A while back, I posted about covered markets, something that most Baltimore food lovers probably know quite a bit about. Just last week, I had the opportunity to visit two of the more disparate markets in the city, all in the space of two days.
Wednesday afternoon, I made the trek down to Lexington Market - huge, busy, and very very old. Friday evening, I went to the weekly happy hour at our local, Belvedere Square - recently renovated with an emphasis on all the foodie buzzwords (local, local, local!)
It reminded me of something my old boss used to do. We worked downtown, sort of right in between Lexington Market and Harbor Place (which is really less a market and more a touristy mall with some really great views). Robbie used to sometimes take clients and reporters out for a quick, local, anthro 101 class, walking them through both Lexington Market and Harbor Place for a rapid-fire introduction to cultural behaviors and cohesiveness. The differences are readily apparent: Lexington Market is gritty and a little dirty and pure Baltimore. Harbor Place is full of field trips and conventioneers.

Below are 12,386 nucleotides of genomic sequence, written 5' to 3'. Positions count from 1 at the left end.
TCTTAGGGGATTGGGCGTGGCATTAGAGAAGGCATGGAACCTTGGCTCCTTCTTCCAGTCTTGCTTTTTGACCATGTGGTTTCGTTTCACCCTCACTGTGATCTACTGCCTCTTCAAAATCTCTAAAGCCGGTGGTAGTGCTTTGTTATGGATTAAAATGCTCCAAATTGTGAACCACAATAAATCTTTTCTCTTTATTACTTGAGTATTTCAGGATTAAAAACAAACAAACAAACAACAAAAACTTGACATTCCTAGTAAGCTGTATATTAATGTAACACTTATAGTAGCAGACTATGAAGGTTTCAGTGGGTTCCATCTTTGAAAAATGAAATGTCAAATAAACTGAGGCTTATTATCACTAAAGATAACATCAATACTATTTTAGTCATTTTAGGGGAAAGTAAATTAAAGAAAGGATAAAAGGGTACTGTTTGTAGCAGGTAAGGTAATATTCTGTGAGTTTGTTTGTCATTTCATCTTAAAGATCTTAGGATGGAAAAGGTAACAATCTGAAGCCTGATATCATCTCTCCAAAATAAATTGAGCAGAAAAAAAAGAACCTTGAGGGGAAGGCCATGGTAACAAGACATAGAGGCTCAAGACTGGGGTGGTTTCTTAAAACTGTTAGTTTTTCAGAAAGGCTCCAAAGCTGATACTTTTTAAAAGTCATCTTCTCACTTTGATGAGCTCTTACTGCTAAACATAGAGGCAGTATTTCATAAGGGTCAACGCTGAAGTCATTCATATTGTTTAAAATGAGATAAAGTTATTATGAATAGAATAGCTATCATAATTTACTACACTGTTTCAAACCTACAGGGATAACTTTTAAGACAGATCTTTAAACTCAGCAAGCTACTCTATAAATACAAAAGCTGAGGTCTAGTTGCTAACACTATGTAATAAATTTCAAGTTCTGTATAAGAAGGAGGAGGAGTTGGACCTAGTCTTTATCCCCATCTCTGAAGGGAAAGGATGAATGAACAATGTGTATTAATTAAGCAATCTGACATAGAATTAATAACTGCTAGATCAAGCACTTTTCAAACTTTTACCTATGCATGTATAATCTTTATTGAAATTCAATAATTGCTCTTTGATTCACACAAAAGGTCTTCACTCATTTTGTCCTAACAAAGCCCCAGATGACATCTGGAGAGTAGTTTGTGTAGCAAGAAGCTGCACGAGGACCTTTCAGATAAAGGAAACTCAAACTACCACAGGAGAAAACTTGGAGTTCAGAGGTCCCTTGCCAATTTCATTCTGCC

Belvedere takes everything a step further. It's not full of tourists, but instead full of the people Stuff White People Like was written about. There's a lot of wine. And artisanal cheese. (I've actually run into my old boss at Belvedere. It's the kind of place anthropologists go to hang out, not to study.)
If anybody's interested in a quick study in the two Baltimores - the one Anne Tyler writes about vs. David Simon's city - an afternoon-long market tour ought to provide it.